There is the potential for significant legal costs to be incurred on both sides of the Potanin/Potania divorce – and there is certain to be media interest, writes Hannah Minty
Family court cases involving significant wealth always attract significant interest. But the case of Russian oligarch Vladimir Potanin and his now-former wife, Natalia Potanina has raised the stakes even further: Ms Potanina is said to have applied to the High Court in London to determine her financial claims after moving to the UK in 2016.
It has been reported that the assets involved amount to an eye-watering, headline-grabbing £15 billion. If accurate, this would far exceed the assets in any previously reported divorce settlement in the English courts, eclipsing the case of Tatiana Akhmedova, the former wife of Russian billionaire Farkhad Akhmedov, who was awarded £453 million of assets totalling over £1 billion in 2016.
Mr Potanin and Ms Potanina are already divorced. Divorce proceedings took place in Russia in 2014 and her financial claims were litigated there, resulting in a financial award reported to be worth ‘only’ £5.5 million. Importantly, Mr Potanin (ranked number 58 on the most recent Forbes Billionaires list) is, according to that publication, worth in excess of $18 billion. If that’s anywhere close to correct, then a financial award at this level after a 30+ year marriage would be far below anything the English court would have ordered had the financial proceedings taken place here.
It may come as a surprise to many that it is possible for Ms Potanina to ask the English courts to make a further financial award in her favour. Such claims are permitted under Part III of the Matrimonial and Family Proceedings Act 1984 (colloquially called ‘Part III’ claims), which exists to alleviate the adverse consequences of inadequate financial provision in cases of foreign divorce, where there is a substantial connection with England and Wales.
If Ms Potanina establishes jurisdiction to proceed with her application in England and Wales then she will benefit from the principle under English law that marriage is deemed to be a partnership of equals, even where the wealth is generated by only one of the parties. Ms Potanina could try to argue that she is entitled to claim up to 50 per cent of the wealth generated by Mr Potanin during their lengthy marriage.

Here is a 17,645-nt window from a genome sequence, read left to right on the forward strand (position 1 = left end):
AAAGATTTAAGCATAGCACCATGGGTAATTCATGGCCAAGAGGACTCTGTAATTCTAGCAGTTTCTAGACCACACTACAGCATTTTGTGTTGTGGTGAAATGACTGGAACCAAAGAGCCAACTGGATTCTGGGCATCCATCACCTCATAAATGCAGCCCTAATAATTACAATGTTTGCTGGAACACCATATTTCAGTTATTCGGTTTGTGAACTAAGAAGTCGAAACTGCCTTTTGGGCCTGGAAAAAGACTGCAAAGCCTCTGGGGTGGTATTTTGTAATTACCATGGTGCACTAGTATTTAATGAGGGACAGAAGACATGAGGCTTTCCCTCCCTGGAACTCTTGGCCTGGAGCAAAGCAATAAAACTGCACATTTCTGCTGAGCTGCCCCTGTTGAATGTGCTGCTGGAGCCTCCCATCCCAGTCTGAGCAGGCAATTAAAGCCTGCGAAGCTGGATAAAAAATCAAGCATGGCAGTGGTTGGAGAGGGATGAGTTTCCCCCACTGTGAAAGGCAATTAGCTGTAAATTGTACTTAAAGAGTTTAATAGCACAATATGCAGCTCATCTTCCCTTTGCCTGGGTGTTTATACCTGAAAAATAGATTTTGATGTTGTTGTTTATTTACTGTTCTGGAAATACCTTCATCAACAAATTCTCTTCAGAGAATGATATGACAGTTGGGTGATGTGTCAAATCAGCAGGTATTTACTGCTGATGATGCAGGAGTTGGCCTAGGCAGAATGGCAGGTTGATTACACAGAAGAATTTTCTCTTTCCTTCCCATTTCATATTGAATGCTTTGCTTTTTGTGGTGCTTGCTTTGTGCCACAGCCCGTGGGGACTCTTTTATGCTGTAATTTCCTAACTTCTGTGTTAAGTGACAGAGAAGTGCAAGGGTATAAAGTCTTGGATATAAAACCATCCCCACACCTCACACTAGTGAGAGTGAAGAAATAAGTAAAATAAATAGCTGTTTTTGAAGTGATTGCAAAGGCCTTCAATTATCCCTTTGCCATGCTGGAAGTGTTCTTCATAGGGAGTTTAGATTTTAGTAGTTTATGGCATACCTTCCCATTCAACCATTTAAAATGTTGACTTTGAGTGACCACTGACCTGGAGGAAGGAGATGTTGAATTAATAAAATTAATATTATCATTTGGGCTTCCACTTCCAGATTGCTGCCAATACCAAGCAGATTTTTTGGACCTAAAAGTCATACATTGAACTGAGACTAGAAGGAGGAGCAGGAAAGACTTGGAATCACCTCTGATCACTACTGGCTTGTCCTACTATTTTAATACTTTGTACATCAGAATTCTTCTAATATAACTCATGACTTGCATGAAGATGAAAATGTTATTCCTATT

For his part, Mr Potanin could seek to justify a departure from equality if he can establish that there are assets which either pre-date the marriage or represent post-separation accrual. He could also try to argue that he has made a ‘special contribution’ in generating wealth at this level, although this argument has been successful in only a few cases.
Ultimately, much will depend upon the court’s assessment of the assets available for distribution. It is reported that Mr Potanin was able to persuade the courts in Russia that he had few assets, but Ms Potanina has disputed this, suggesting that much is hidden. Importantly in this regard, the circumstances in which the family courts can pierce the corporate veil and make orders in relation to assets held by a company are limited.
That said, the disclosure process in England is robust and Mr Potanin’s assertions as to the level of his assets would be subject to considerable scrutiny and forensic assessment. The English court will not necessarily be bound by any finding made by the courts in Russia on this issue.
Even if Ms Potanina is successful in her application and goes on to secure an award, she may still find herself embroiled in further litigation for years to come in an effort to enforce any judgment she obtains.
If the case proceeds in England, it has been suggested that Ms Potanina will seek an award worth £5.8 billion but much remains unclear at this early stage
What is certain, however, is that there is the potential for significant legal costs to be incurred on both sides, if Ms Potanina’s application results in contested proceedings, and the media interest in this sensational story will be considerable.
Against this background, family lawyers are increasingly seeing many couples opt to arbitrate or settle proceedings out of court to minimise costs, and to keep their personal and financial affairs private and beyond scrutiny – both public and state – where possible.
Hannah Minty is a family lawyer at Russell-Cooke